FEDERAL GOVERNMENT, CANADA
Political cartoon, "Putting on the Screws"View larger
Most of the area covered by Canada's three Prairie Provinces was purchased by the federal government from the Hudson's Bay Company in 1868. The Canadian Plains was a sparsely populated frontier, and the government was anxious to settle the region quickly and uniformly. The North-West Mounted Police force was established, and the government in Ottawa embarked on an aggressive campaign to populate the area. To achieve this goal, control over the land and natural resources of the western interior was retained by the federal government. In a sense, the three Prairie Provinces are "Children of Confederation" in that they had not existed as self-governing colonies prior to Canadian Confederation in 1867. Manitoba attained provincial status in 1870, but Saskatchewan and Alberta did not become provinces until 1905.
The way in which the Prairie Provinces became part of Canada has given rise to the phenomenon of western alienation. This includes specific complaints about discriminatory treatment, as well as the pervasive feeling among its citizens that Manitoba, Saskatchewan, and Alberta are second-class provinces. They had to wait until 1930 to gain ownership of their land and natural resources. In the American Plains states and in the West more generally, federal ownership and control over large tracts of land created similar resentment.
Settlers to the Prairies came in waves between the turn of the twentieth century and World War II. They came with high expectations fed by extravagant advertising campaigns launched by the federal government and the Canadian Pacific Railway. The Prairies were described as a veritable Garden of Eden. Many newcomers were defeated by the weather, the uncertainty of the grain trade, and difficulty in coaxing a crop out of virgin soil.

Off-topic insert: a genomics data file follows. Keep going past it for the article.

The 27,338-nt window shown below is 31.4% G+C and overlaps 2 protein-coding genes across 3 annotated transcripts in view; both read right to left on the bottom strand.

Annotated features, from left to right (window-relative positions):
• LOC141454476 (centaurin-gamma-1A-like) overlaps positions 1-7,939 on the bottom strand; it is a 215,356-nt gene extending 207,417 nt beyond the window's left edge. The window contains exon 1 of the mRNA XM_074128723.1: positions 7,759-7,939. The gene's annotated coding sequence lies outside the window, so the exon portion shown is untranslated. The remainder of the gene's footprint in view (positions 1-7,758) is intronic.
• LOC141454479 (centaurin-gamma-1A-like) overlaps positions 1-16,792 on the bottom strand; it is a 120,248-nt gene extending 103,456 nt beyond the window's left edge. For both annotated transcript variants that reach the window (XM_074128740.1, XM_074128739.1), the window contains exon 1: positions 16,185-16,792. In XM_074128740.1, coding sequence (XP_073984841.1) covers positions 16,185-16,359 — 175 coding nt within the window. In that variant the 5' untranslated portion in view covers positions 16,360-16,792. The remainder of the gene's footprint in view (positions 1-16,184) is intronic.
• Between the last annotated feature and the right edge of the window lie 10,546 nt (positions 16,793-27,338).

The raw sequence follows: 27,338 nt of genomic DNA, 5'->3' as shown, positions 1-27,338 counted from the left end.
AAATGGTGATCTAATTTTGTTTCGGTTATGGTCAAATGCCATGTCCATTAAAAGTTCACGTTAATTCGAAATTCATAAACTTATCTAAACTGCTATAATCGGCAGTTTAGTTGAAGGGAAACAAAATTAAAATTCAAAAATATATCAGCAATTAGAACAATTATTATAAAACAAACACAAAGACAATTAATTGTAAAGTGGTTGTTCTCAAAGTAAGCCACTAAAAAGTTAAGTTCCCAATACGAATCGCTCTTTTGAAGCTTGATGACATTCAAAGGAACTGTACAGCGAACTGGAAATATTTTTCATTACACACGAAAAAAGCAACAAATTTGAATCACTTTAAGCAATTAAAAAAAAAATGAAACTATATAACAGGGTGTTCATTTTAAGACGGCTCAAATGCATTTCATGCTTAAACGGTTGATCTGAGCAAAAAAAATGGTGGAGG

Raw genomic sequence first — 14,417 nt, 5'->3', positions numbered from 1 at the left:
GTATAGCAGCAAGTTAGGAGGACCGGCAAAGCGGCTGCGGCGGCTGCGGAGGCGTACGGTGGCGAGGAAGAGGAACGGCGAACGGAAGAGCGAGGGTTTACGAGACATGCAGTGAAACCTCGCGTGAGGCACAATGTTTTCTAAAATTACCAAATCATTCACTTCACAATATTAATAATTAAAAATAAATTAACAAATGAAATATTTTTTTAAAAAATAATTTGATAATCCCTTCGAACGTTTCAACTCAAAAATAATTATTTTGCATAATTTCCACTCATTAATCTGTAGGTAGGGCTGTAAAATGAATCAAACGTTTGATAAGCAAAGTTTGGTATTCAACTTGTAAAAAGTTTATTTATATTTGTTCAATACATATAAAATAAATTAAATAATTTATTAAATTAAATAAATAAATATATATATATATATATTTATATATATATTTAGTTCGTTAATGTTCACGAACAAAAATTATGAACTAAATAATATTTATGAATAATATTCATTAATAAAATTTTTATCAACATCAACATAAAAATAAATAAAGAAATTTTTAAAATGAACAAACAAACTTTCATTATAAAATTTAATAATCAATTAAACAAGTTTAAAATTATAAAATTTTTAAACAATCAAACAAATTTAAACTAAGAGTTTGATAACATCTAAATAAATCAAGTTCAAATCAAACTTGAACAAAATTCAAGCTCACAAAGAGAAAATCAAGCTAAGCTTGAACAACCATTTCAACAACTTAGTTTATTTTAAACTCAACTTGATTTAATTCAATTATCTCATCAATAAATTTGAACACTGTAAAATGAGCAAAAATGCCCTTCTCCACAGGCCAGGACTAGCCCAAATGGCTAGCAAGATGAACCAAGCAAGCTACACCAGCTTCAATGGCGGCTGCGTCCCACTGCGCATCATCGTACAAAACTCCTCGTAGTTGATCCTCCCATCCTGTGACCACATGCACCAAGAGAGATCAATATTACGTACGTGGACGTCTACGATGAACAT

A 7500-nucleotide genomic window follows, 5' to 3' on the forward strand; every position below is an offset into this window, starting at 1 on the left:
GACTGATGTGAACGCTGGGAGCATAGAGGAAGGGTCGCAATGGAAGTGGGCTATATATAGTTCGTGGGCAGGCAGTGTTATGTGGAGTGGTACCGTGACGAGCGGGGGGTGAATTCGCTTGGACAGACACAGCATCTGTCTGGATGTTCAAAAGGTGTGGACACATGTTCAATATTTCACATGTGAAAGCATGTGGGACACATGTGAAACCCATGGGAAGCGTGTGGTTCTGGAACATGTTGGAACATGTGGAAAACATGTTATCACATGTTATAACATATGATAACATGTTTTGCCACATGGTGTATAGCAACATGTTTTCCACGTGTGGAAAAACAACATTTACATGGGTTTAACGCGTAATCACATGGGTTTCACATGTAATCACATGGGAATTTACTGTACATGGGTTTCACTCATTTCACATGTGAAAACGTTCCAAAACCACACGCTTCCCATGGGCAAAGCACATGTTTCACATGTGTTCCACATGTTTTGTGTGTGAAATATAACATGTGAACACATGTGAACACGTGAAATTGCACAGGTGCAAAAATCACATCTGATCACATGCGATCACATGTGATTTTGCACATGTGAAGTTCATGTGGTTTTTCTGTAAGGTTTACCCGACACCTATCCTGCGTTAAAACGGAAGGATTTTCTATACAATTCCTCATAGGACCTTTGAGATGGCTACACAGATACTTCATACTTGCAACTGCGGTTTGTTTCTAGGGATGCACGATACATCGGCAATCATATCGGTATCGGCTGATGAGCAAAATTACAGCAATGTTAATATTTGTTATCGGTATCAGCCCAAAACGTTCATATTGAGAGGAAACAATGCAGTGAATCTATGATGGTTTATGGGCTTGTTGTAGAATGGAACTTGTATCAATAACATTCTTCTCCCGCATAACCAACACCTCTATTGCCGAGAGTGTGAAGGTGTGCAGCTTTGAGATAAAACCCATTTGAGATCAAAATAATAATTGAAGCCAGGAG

Ottawa's policies on tariffs, its decisions on the railway, and its primary role in immigration and homesteading had a crucial impact on the evolution of the Prairie Provinces. Until the onset of World War II, these provinces were isolated from the rest of the country and united in their dependence on the wheat economy. A shared sense of grievance added to their cohesion: national policies favoring Central Canada, particularly in the early years, fueled the perception that the federal government was a remote, insensitive instrument of the manufacturing sector located at the center. There was some justification for these sentiments, since federal domination of the region in its formative years was unparalleled in the rest of the country.
Common experiences led to a cross-fertilization of ideas on the agrarian frontier on both sides of the international boundary. They were part of the raw material from which populism and nonpartisan ideals were constructed. Ideas popularized by the Nonpartisan League, which originated in North Dakota, were picked up on the Canadian Plains. League candidates were unsuccessful in elections during World War I, but nonpartisan sentiments turned out to be more durable. Canada's political system proved more permeable to new political parties spawned by Prairie discontent; some survive to this day.
More than a century after Canadian Confederation, an identity of interest no longer binds the Prairie Provinces. Their economies have diversified, and powerful provincial governments now articulate the interests and air the grievances of their citizens. However, it is still possible for provincial premiers to mobilize the population by fanning the flames of western alienation. For example, natural resource ownership remains a flashpoint in Alberta, which is home to the bulk of Canada's conventional petroleum resources. Any hint of federal intrusion into this industry is vigorously resisted. There has been minimal change in the division of powers. However, the importance of the powers conferred on the provinces has increased dramatically, while federal responsibilities have declined in importance.
Hinterland status and the problem of being a relatively small population continue to frustrate citizens of the Prairies, to whom the federal government seems as remote as it was before technology compressed time and space.
See also INDUSTRY: Petroleum, Canada.
Doreen Barrie University of Calgary
Francis, R. Douglas, and Howard Palmer. The Prairie West: Historical Readings. Edmonton: Pica Pica Press, 1985.
Lower, J. Arthur. Western Canada: An Outline History. Vancouver: Douglas and McIntyre, 1983.